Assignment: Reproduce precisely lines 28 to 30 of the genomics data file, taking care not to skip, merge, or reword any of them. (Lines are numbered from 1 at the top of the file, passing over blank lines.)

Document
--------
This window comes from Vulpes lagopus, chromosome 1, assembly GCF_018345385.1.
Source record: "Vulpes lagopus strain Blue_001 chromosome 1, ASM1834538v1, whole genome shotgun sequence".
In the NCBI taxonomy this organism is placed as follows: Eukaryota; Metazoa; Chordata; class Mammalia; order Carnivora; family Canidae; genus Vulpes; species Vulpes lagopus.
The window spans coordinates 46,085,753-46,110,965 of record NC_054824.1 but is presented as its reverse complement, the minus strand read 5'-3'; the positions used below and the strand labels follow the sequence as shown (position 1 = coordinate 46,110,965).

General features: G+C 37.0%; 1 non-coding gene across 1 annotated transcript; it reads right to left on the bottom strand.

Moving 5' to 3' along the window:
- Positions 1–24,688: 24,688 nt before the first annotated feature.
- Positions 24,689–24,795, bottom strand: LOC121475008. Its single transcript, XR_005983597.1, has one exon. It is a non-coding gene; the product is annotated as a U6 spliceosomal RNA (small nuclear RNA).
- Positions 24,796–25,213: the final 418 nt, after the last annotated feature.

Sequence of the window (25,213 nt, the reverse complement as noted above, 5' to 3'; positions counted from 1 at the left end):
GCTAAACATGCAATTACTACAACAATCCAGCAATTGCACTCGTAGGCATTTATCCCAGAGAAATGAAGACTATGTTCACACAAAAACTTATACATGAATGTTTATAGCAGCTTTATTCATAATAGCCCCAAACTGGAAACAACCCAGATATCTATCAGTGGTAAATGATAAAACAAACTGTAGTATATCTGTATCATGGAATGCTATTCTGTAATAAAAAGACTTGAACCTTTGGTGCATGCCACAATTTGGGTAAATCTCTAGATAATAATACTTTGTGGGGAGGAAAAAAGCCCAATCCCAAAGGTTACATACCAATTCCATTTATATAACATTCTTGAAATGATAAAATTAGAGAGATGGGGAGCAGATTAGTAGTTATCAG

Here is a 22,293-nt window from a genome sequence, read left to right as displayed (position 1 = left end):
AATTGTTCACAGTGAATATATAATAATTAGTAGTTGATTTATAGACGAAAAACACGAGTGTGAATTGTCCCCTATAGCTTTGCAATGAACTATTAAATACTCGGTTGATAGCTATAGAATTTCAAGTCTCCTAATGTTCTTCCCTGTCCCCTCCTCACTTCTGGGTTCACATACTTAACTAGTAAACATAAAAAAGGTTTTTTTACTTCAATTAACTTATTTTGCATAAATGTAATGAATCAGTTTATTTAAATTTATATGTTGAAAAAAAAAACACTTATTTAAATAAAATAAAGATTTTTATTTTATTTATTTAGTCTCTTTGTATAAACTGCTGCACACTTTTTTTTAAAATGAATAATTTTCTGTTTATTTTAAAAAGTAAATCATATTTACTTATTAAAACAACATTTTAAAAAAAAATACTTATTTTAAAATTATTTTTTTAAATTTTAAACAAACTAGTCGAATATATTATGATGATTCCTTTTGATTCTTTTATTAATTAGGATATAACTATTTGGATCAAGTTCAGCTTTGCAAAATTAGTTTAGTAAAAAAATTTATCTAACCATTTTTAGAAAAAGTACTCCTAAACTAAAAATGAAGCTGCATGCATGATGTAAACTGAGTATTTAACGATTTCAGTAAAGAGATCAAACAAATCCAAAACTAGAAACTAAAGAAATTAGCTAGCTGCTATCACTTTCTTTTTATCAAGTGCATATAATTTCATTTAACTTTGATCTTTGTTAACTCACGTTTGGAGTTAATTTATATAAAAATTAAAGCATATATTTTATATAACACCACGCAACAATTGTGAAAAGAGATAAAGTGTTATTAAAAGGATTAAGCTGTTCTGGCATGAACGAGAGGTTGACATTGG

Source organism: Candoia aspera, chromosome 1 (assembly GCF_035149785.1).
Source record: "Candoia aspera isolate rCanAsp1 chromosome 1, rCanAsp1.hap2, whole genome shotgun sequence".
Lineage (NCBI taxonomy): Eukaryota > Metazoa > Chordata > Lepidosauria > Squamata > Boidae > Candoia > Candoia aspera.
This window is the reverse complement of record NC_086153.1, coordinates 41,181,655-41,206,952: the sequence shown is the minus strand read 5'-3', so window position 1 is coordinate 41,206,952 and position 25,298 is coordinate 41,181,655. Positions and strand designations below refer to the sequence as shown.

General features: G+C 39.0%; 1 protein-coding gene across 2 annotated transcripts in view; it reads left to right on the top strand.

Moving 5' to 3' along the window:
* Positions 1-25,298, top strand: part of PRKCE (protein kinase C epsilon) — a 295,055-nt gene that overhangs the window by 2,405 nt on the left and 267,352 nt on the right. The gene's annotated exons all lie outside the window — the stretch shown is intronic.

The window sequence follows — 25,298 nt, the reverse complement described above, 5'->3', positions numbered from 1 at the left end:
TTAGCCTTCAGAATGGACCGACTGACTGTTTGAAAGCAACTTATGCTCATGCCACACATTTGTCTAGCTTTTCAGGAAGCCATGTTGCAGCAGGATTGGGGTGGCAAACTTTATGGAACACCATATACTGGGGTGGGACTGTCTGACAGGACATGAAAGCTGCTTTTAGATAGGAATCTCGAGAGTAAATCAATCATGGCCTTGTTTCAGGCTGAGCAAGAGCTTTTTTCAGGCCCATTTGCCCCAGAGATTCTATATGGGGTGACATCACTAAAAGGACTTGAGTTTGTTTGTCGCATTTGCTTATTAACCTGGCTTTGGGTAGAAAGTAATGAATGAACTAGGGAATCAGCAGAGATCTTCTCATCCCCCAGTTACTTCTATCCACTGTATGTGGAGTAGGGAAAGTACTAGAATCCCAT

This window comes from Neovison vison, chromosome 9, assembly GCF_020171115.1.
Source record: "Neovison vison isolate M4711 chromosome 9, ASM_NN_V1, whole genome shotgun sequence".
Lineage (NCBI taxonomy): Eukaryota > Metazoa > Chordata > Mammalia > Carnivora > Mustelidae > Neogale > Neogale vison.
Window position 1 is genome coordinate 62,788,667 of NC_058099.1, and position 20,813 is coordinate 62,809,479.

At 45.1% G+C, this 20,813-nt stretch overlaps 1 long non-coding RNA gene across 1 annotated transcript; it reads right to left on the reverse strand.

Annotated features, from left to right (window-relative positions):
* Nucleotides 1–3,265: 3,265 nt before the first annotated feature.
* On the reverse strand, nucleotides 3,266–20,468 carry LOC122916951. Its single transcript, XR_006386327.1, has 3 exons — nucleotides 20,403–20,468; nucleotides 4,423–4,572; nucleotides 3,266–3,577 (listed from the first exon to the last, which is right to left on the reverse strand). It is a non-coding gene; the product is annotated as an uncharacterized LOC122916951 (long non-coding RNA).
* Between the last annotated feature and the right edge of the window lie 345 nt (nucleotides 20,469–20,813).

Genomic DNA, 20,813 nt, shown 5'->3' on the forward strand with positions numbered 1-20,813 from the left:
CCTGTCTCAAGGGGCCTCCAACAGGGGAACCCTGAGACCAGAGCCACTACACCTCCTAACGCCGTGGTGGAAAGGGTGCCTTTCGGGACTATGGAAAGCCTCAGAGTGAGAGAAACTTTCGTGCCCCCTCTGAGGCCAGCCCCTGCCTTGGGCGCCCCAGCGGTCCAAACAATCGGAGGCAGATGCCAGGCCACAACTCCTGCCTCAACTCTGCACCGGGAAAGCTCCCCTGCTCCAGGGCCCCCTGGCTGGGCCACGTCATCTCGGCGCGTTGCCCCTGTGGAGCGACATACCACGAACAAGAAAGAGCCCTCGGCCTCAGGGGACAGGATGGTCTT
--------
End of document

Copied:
Annotated features, from left to right (window-relative positions):
* Nucleotides 1–3,265: 3,265 nt before the first annotated feature.
* On the reverse strand, nucleotides 3,266–20,468 carry LOC122916951. Its single transcript, XR_006386327.1, has 3 exons — nucleotides 20,403–20,468; nucleotides 4,423–4,572; nucleotides 3,266–3,577 (listed from the first exon to the last, which is right to left on the reverse strand). It is a non-coding gene; the product is annotated as an uncharacterized LOC122916951 (long non-coding RNA).